To those who are comfortable in this life, however, it seems Jesus is condemning them outright: “Woe to you!” That is, until we reach the single, simple word on which this whole passage hinges: “but” – thank heavens for that, I am sure a few of us are thinking… BUT! Those who are comfortable now, who are rich, respectable and popular, are thrown a lifeline by our Lord of all life and love for he recognises that being rich is not itself a crime. Friends, it is what you do with your wealth and power that really matters, not how much of it you have. Jesus makes clear “to you that listen” – which is to all of us today, we need to order our priorities according to those of his Kingdom. We must prioritise love, blessing, giving and forgiving, the very virtues by which we hope to be treated. And we need look no further than the Saints to find examples of such virtuous and Godly living, those willing to sacrifice of the little they have in order that others may be raised up in faith.
Likewise, the kingdom Jesus promises speaks of the same values: God loves us, blesses us, forgives us and even gives, in Jesus, the ultimate gift – dying for us to rescue us from our sin. Rich or poor, we cannot earn our place in the Kingdom of Heaven financially. No pot of gold on earth can buy our place in heaven. We need to live by the values of God’s Kingdom as taught by Jesus, recognising that we are called to be saints today – and be joyful about it! That requires wisdom.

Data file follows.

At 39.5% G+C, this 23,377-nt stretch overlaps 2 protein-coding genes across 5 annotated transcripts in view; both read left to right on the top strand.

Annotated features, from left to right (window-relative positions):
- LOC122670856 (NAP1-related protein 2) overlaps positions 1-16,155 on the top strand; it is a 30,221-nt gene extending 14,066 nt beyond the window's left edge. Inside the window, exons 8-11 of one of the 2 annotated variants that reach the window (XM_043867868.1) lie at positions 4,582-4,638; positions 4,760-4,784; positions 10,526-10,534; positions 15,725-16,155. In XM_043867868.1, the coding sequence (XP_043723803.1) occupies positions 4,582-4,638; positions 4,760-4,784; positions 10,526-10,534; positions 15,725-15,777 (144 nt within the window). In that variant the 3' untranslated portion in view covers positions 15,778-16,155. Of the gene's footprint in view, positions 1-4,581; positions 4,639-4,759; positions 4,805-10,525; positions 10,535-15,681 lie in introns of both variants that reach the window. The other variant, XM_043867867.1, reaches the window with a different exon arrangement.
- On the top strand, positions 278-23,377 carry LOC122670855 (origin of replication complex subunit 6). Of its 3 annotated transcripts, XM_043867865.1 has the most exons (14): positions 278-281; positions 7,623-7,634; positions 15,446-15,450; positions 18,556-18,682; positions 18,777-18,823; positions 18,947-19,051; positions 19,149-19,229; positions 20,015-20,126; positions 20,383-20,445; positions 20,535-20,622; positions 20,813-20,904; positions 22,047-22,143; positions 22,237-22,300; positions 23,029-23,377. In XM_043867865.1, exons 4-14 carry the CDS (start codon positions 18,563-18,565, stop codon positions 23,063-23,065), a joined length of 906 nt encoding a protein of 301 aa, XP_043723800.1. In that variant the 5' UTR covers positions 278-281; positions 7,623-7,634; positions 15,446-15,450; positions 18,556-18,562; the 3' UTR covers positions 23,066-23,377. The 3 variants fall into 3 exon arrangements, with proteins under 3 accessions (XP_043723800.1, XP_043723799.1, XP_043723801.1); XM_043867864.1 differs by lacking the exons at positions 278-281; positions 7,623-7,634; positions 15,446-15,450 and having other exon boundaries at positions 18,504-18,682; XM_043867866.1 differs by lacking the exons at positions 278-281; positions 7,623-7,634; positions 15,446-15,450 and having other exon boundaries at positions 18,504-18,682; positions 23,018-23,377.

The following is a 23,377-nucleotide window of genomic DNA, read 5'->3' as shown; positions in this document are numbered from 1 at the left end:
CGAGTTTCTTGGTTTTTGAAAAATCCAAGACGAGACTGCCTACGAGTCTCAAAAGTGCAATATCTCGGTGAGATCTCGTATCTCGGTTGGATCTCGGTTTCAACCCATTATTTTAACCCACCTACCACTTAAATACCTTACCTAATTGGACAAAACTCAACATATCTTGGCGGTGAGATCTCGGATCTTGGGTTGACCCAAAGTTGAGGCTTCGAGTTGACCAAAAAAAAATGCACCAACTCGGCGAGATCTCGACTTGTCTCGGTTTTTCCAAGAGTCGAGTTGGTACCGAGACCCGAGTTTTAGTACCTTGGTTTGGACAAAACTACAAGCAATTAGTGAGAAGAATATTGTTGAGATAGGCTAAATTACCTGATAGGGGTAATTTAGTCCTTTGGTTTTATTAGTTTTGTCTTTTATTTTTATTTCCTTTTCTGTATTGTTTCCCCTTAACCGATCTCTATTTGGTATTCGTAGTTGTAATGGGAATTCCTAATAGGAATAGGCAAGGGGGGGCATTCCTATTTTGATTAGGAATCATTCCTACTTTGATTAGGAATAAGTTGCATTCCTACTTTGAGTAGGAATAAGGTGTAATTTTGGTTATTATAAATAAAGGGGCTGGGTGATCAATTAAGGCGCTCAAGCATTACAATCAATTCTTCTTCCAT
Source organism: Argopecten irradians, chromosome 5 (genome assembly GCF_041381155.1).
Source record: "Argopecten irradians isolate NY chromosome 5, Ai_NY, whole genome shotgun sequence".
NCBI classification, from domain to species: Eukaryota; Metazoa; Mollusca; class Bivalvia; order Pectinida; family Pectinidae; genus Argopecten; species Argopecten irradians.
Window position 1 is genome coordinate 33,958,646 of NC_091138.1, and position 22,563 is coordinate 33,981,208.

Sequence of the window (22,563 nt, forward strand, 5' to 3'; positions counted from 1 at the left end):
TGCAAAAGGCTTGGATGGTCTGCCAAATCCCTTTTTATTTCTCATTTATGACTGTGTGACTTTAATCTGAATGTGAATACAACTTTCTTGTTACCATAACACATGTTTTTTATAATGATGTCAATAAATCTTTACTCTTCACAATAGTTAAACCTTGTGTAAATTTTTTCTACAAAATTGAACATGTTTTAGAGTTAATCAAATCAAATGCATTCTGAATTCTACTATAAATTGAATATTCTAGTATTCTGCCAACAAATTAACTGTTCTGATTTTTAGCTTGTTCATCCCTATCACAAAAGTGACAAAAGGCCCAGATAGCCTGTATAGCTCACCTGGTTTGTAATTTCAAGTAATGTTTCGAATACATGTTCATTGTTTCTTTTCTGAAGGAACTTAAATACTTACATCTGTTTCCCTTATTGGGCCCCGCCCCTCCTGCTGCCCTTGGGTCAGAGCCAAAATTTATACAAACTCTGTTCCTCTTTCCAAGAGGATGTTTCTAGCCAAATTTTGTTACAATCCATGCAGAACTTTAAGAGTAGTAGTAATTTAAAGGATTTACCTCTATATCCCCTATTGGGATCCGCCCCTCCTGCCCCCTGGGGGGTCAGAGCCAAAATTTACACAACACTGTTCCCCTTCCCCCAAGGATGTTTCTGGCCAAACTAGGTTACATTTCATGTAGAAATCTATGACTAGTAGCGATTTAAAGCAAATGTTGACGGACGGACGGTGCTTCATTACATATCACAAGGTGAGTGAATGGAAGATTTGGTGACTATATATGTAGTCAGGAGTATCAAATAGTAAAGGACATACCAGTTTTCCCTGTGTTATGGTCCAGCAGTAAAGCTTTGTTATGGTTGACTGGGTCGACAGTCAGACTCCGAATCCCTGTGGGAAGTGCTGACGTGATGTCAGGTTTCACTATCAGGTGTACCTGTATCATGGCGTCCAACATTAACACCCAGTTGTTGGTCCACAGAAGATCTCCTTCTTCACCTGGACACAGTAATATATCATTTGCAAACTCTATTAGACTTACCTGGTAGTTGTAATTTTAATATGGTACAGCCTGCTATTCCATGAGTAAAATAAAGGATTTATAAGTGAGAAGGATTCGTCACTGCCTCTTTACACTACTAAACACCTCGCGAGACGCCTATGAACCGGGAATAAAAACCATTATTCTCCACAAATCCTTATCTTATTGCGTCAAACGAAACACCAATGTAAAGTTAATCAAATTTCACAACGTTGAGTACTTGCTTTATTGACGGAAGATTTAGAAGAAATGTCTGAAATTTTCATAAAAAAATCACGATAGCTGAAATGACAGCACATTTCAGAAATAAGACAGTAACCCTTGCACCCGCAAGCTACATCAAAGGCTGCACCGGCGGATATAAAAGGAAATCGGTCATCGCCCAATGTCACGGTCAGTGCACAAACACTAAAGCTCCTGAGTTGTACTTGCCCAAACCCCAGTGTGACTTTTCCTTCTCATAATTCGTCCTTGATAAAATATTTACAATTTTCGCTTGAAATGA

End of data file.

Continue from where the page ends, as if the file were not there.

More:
Today we celebrate not only those saints with churches dedicated to them or a special day of their own in the church calendar. We also remember all those who have followed the teaching of Jesus, walking a life close to God. Just as all the early Christians were addressed as “saints” in Paul’s letters, we are all called to be saints today, to walk close to the Lord and remain faithful in prayer while having a sense of humour. We know we’re not perfect; we know we get things wrong. Just like St Francis, we can be fools, yet we also know that our baptism has cleansed us and Jesus our Lord has saved us, and we now continue his ministry here on earth – living his kingdom values out daily.
In today’s world, people still toil in dreadful conditions, people still hunger, people are still excluded, reviled, even persecuted – like many of the saints. In a world where refugee children are washed up dead on holiday beaches, and children just 70 miles away have no bed to sleep on in a Calais camp, there is work for all the saints. That means us, all of us – we are the saints today. There is work for all Christians to do, strong in the knowledge that the hardest work of all has already been done for us, on the cross by Jesus our Lord.
Jesus urges us to do to others as we would have them do to us – loving and forgiving. We need to have a good sense of humour like the saints and recognise our own failings first.
Those who are poor know their need of God’s help, while those who are comfortable may need a helping hand, offered by the teaching and example of Jesus.
As followers of Jesus, as his “saints”, all of us are called to apply his teaching to the world we live in. We are called to walk a path of faith close to the Lord.